Brian S Hall on Steve Jobs

I’d like to steal Brian S. Hall’s words:

Like hundreds of millions of others, you have led me on a journey. I do not wish for it to end.

Gruber’s thoughts

Jobs’s greatest creation isn’t any Apple product. It is Apple itself.

Today’s announcement is just one more step, albeit a big and sad one, in a long-planned orderly transition — a transition that no one wanted but which could not, alas, be avoided.

Well put.

Steve Jobs resigns

Ailing Apple Inc. Chief Executive Steve Jobs said he is unable to continue at the helm of the technology giant and will step down, handing the reins of one of the world’s most valuable companies to Chief Operating Officer Tim Cook.

A Letter from Steve Jobs

East Coast quake

Wild. This was felt in New York, Cincinnati, and plenty of other places:

An unusual earthquake centered near Mineral startled millions of people from Maine to Georgia on Tuesday. In the end there were few reports of serious damage, with more rattling of nerves than of property.

But the tremors disrupted life in some of the nation’s biggest population centers. Tens of thousands of people were evacuated from office buildings. Cellphone service was strangled as the quake led to disruptions in air traffic, halted trains, jammed roadways and gave some on the West Coast an opportunity to poke fun at Easterners who seemed panicked and uncertain of how to respond.

Mac Tricks vol 1

Now, when you Control-click (right-click) on a folder in the Finder, your new Terminal Service should appear near the bottom of the contextual menu. Use that new menu option—or your new keyboard shortcut—and Terminal will open a new window (or tab) focused right on the folder you chose.

iPhone margins

The average sale price of Apple’s iPhone 4 is $560. Of that, $7 covers the cost of manufacturing, $178 goes to components, $7 is taken by Foxconn, and Apple walks away with the rest, or $368.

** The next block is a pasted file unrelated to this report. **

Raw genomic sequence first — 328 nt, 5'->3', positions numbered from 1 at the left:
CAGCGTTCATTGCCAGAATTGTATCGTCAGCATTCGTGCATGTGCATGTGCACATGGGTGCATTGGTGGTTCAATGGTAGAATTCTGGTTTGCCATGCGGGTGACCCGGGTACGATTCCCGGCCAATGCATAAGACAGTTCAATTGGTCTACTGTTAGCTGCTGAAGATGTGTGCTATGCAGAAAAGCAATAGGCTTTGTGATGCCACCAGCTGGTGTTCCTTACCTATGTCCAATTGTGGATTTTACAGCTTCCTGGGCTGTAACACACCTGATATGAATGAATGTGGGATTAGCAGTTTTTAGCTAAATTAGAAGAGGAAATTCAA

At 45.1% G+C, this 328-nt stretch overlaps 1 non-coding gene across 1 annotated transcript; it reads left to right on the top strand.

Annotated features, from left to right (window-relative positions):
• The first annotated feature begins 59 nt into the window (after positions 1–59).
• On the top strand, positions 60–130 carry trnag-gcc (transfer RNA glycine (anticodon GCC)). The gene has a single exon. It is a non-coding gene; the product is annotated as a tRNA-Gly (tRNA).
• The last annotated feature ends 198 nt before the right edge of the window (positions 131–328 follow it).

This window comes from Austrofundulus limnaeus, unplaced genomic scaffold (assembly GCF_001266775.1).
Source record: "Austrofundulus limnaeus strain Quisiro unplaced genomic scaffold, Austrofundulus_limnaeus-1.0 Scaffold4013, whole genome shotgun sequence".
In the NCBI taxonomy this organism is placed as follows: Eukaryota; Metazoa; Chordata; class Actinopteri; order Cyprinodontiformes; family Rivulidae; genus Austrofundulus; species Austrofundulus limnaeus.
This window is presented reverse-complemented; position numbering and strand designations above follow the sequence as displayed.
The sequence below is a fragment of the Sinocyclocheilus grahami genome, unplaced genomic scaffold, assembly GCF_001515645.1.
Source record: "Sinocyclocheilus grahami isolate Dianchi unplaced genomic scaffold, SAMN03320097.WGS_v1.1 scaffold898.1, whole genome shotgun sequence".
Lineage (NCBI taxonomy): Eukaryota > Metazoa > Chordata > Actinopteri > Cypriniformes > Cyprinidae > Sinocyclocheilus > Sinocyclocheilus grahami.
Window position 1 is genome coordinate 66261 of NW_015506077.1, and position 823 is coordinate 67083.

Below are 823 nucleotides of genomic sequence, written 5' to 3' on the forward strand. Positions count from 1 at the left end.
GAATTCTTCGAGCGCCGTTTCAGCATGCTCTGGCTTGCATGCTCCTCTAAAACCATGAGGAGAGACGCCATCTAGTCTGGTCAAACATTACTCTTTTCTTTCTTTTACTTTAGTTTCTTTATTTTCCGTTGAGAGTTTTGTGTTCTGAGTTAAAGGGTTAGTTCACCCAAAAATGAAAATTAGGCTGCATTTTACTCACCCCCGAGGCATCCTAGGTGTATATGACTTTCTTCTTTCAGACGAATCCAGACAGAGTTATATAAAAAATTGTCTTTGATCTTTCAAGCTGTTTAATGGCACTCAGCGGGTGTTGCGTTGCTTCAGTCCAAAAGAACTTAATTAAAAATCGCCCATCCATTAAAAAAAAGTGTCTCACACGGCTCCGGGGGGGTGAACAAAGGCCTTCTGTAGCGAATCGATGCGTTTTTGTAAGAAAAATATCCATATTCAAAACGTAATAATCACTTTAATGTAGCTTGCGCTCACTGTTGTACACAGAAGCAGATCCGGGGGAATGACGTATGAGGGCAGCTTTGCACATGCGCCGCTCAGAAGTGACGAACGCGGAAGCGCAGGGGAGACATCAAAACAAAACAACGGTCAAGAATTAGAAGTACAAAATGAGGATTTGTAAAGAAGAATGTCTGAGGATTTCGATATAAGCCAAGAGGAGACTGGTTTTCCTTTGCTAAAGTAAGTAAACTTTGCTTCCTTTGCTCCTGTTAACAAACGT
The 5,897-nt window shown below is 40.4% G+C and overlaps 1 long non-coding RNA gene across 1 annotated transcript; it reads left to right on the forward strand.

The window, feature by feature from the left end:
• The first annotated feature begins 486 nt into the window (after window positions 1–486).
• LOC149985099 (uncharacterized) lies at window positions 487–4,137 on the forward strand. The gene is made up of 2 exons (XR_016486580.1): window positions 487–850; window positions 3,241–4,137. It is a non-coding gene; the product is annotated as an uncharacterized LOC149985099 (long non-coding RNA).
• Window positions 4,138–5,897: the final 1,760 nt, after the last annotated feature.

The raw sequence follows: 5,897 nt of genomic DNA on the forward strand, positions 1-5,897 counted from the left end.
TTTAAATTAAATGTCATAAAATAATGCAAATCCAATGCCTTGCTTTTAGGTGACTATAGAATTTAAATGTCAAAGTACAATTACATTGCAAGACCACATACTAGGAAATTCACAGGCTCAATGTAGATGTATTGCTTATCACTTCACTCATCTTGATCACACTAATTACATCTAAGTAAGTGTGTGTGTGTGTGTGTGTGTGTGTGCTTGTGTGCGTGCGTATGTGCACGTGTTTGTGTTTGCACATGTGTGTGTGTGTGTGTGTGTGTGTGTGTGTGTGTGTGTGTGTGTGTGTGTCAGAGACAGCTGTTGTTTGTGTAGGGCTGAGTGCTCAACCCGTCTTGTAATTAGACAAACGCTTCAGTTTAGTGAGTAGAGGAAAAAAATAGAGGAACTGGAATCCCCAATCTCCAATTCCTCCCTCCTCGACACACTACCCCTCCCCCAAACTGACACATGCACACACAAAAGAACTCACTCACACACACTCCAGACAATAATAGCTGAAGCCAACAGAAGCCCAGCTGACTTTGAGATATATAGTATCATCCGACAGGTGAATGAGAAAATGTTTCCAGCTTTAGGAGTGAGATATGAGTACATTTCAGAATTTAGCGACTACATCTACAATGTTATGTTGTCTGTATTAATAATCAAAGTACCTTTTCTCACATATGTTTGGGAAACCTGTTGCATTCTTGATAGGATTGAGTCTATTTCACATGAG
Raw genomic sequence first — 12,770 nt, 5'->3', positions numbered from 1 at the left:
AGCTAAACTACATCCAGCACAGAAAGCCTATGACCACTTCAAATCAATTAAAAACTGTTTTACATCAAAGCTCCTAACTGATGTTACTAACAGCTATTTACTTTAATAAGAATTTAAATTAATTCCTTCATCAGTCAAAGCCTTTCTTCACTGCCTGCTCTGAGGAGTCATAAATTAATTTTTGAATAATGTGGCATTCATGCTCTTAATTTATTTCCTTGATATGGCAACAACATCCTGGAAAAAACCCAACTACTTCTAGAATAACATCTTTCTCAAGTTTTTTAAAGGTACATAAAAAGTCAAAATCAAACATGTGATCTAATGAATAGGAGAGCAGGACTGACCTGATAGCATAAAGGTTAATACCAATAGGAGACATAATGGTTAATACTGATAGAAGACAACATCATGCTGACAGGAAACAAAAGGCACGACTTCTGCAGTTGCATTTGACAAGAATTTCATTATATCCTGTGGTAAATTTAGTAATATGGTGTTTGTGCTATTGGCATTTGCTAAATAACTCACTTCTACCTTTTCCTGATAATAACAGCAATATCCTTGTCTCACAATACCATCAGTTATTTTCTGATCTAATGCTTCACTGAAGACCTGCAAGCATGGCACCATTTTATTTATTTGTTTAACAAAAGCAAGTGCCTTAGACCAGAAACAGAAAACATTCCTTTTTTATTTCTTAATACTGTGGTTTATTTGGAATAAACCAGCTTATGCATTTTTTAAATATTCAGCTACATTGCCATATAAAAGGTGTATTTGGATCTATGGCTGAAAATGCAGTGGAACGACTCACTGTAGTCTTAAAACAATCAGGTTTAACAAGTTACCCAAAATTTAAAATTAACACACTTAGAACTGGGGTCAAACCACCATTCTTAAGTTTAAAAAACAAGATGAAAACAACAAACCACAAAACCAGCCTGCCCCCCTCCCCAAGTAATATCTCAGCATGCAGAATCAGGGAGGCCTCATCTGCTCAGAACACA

WSJ: Sprint will get iPhone 5 in October

In the second quarter, Sprint blamed a decline in its contract subscribers on more pronounced “competitive headwinds,” most prominently, “the first full quarter both major competitors offered the iPhone.”

AT&T buys T-Mobile

More network capacity is a good thing.

Joshua Topolsky on Apple and its competition

Editorial from Engadget’s editor summarizes well the competitive landscape:

But right now — in the tablet space at least — the problem for Motorola, Samsung, HP, RIM, and anyone else who is challenging Apple becomes infinitely more difficult. Almost any company could put together a more powerful or spec-heavy tablet, but all the horsepower in the world can’t help you if you don’t find a way to delight the average consumer. Those other tablet makers may have superior hardware (and in the case of the Xoom, some superior software as well), but without that key component of sheer delight, the road for them is long and hard. HP is getting close by touting features like Touch-to-Share, but against experiences like the new GarageBand for iOS and the 65,000 apps (and counting) that currently exist, it’s hard to see a clear path to sizable competition. That goes for Google and RIM as well.

The common thread in my tech frustration is products that either don’t work or make things too hard.

Apple’s stuff isn’t perfect, but they know what it means to delight. Even in the traditional space they address the things others have long since allowed to become status quo. A MacBook Air boots in about 15 seconds. You can put it to sleep and port it around like an iPad, counting on it to wake instantly whenever you need to use it. What other “traditional” PC product can say that? If Apple hadn’t done this with the MacBook Air, would there be any hope PC wake/boot time would ever be instant or even significantly improve?